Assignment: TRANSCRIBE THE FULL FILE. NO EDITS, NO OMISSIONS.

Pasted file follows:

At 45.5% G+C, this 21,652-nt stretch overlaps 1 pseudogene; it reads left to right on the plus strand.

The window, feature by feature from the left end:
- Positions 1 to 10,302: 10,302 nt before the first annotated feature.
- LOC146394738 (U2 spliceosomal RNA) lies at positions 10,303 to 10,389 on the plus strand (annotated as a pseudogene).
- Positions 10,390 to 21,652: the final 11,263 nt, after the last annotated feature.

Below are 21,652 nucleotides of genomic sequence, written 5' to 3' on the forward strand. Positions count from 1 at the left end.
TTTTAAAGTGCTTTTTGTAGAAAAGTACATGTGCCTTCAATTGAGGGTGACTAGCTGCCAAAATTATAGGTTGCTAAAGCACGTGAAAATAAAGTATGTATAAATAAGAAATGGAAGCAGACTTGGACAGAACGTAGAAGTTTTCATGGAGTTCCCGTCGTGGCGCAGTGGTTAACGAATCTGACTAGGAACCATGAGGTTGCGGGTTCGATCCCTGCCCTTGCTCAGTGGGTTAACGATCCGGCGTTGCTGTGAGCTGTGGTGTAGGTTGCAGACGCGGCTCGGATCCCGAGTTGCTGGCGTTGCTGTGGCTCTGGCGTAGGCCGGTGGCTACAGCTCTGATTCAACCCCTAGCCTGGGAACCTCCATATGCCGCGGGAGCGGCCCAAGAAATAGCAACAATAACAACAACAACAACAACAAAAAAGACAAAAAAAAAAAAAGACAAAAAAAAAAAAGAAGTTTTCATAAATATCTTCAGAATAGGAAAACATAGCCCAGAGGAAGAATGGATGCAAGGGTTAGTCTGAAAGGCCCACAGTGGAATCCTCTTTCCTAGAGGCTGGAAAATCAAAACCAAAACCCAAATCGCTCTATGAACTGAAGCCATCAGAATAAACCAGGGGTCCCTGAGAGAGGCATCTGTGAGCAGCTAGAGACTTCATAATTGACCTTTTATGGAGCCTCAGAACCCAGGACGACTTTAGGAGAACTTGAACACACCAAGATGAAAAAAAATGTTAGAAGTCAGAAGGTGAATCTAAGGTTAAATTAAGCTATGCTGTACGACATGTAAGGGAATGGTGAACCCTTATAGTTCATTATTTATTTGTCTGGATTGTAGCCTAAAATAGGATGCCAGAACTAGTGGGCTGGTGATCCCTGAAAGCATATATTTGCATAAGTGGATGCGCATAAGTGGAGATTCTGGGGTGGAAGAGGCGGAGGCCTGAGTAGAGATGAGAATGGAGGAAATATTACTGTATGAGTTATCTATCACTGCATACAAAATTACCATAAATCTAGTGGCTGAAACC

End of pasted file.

At 45.5% G+C, this 21,652-nt stretch overlaps 1 pseudogene; it reads left to right on the plus strand.

The window, feature by feature from the left end:
- Positions 1 to 10,302: 10,302 nt before the first annotated feature.
- LOC146394738 (U2 spliceosomal RNA) lies at positions 10,303 to 10,389 on the plus strand (annotated as a pseudogene).
- Positions 10,390 to 21,652: the final 11,263 nt, after the last annotated feature.

Below are 21,652 nucleotides of genomic sequence, written 5' to 3' on the forward strand. Positions count from 1 at the left end.
TTTTAAAGTGCTTTTTGTAGAAAAGTACATGTGCCTTCAATTGAGGGTGACTAGCTGCCAAAATTATAGGTTGCTAAAGCACGTGAAAATAAAGTATGTATAAATAAGAAATGGAAGCAGACTTGGACAGAACGTAGAAGTTTTCATGGAGTTCCCGTCGTGGCGCAGTGGTTAACGAATCTGACTAGGAACCATGAGGTTGCGGGTTCGATCCCTGCCCTTGCTCAGTGGGTTAACGATCCGGCGTTGCTGTGAGCTGTGGTGTAGGTTGCAGACGCGGCTCGGATCCCGAGTTGCTGGCGTTGCTGTGGCTCTGGCGTAGGCCGGTGGCTACAGCTCTGATTCAACCCCTAGCCTGGGAACCTCCATATGCCGCGGGAGCGGCCCAAGAAATAGCAACAATAACAACAACAACAACAACAAAAAAGACAAAAAAAAAAAAAGACAAAAAAAAAAAAGAAGTTTTCATAAATATCTTCAGAATAGGAAAACATAGCCCAGAGGAAGAATGGATGCAAGGGTTAGTCTGAAAGGCCCACAGTGGAATCCTCTTTCCTAGAGGCTGGAAAATCAAAACCAAAACCCAAATCGCTCTATGAACTGAAGCCATCAGAATAAACCAGGGGTCCCTGAGAGAGGCATCTGTGAGCAGCTAGAGACTTCATAATTGACCTTTTATGGAGCCTCAGAACCCAGGACGACTTTAGGAGAACTTGAACACACCAAGATGAAAAAAAATGTTAGAAGTCAGAAGGTGAATCTAAGGTTAAATTAAGCTATGCTGTACGACATGTAAGGGAATGGTGAACCCTTATAGTTCATTATTTATTTGTCTGGATTGTAGCCTAAAATAGGATGCCAGAACTAGTGGGCTGGTGATCCCTGAAAGCATATATTTGCATAAGTGGATGCGCATAAGTGGAGATTCTGGGGTGGAAGAGGCGGAGGCCTGAGTAGAGATGAGAATGGAGGAAATATTACTGTATGAGTTATCTATCACTGCATACAAAATTACCATAAATCTAGTGGCTGAAACC